By Karen Parr-Moody
Clear materials, whether glass or Lucite, impart lightness to any room. Sophisticated and airy, clear materials have inherently versatile properties. After placing flowers in a beautiful clear vase, the emphasis goes to the flowers and the form of the vase, not on any color or motif.
And when it comes to clear, Lucite furniture, Hollywood Regency, in all of its glory, springs easily to mind. There has also been a recent Lucite renaissance, which began with the chair seen around the world: Philippe Starck's ingenious Louis Ghost Chair that was introduced in 2002.
The charming bunny mold from England, in the photo above right, is one of many culinary molds that have been made for hundreds of years from such materials as cream ware, copper and pewter ($23.50; Booth B-225). The French were leaders in this niche, creating ornate molds for such items as sugar baskets used by Princesse de Lamballe, a dear friend of Marie Antoinette. Lamballe used sugar baskets to serve bonbons to her guests during supper.
Many lovers of culinary history -- or all things Victorian -- naturally assume that molds were used for making "jellies" for sumptuous tables during the Victorian era. In fact, this is a generalization. While gelatin desserts fashioned from molds were indeed popular among well-to-do Victorians, there was a wide range of foodstuffs formed by molds, including nougats, ice cream and butter.
Ah, resin grapes … where to begin? No stylish home of the 1960s was without a set. Such grapes, like the ones seen in the photo, left, were usually attached in some way to a natural piece of driftwood or oak ($29; Booth B-125). Even Laura Petrie (Mary Tyler Moore) on the “Dick Van Dyke Show” had a set (watchEpisode 3,Season One from 1961; they are on a kitchen shelf). These were also popular in the Mormon community of that era, in which crafters made them by hand.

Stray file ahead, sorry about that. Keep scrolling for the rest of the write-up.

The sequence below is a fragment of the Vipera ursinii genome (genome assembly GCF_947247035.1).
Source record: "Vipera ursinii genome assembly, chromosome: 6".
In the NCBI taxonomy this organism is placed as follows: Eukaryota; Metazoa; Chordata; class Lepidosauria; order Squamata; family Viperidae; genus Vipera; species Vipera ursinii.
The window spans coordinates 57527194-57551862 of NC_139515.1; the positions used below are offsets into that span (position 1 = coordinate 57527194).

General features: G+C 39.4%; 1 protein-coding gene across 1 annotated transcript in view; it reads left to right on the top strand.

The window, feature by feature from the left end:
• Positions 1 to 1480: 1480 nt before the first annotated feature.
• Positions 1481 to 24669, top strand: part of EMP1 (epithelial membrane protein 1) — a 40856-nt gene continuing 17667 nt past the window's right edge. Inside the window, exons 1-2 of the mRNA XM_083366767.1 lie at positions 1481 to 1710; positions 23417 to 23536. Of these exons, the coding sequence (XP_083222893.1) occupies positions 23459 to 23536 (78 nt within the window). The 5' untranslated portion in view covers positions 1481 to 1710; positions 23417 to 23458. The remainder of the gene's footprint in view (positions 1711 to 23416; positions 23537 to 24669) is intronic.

This stunning cocktail set in the photo, right, features six glasses with silver ombrétops and a glass ice pitcher done in the same fashion (includes a stirrer; $65; B-318). While unmarked, these are made by the Mid-Century Modern designer Dorothy Thorpe. She is best known for a classic style of glassware she developed with stark silver and platinum bands applied by hand at the rim. This design can be seen on the television show “Mad Men”; the lead character, Don Draper, often sips his cocktails from such a glass, called a Roly Poly, which had a one-inch silver band. These silver ombré glasses are a variation of that design.
The fabulous crane lamp in the photo, left, is from the 1960s ($135, S-104). It has a black shade, a porcelain crane, and, most delightfully, a thermoplastic base. Such materials have been known by several name brands, including Plexiglas and Lucite. Transparent thermoplastic was developed as a lighter, shatter-resistant alternative to glass. It was developed in the late 1920s and marketed first by the firm Rohm and Haas Company in 1933 under the name Plexiglas.
The beauty of Lucite, or Plexiglass, is that it is strong but brings a sense of airiness to a room, as is seen with the glamorous bench in the photo, right ($95; Booth 206). The material was first used as war material in the 1940s, and was afterward discovered by the fashion industry for jewelry and handbags.
Clear tabletop items or furniture are fabulous choices for creating the look of visual lightness in a room. Bring some into your home today for some extra sparkle and light.